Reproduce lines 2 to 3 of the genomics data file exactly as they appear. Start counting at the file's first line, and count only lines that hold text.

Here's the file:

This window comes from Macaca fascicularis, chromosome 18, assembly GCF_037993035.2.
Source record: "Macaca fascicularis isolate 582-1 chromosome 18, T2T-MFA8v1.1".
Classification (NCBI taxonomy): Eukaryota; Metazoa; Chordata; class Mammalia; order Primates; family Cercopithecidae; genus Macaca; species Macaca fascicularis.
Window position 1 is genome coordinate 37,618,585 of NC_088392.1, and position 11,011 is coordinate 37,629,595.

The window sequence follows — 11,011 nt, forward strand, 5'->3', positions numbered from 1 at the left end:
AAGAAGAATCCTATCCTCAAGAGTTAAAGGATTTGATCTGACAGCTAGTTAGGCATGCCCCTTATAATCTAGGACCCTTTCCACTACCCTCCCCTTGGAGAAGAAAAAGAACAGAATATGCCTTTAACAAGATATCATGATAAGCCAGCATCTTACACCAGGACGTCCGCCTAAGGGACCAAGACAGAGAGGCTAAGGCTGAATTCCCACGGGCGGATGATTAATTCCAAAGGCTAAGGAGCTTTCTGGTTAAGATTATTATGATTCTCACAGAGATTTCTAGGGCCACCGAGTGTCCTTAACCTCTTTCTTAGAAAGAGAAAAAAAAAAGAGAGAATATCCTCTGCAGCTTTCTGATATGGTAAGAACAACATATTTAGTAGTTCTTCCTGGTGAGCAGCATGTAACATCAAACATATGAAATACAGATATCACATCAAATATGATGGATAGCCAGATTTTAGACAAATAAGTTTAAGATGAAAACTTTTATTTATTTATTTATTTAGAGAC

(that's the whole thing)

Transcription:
Source record: "Macaca fascicularis isolate 582-1 chromosome 18, T2T-MFA8v1.1".
Classification (NCBI taxonomy): Eukaryota; Metazoa; Chordata; class Mammalia; order Primates; family Cercopithecidae; genus Macaca; species Macaca fascicularis.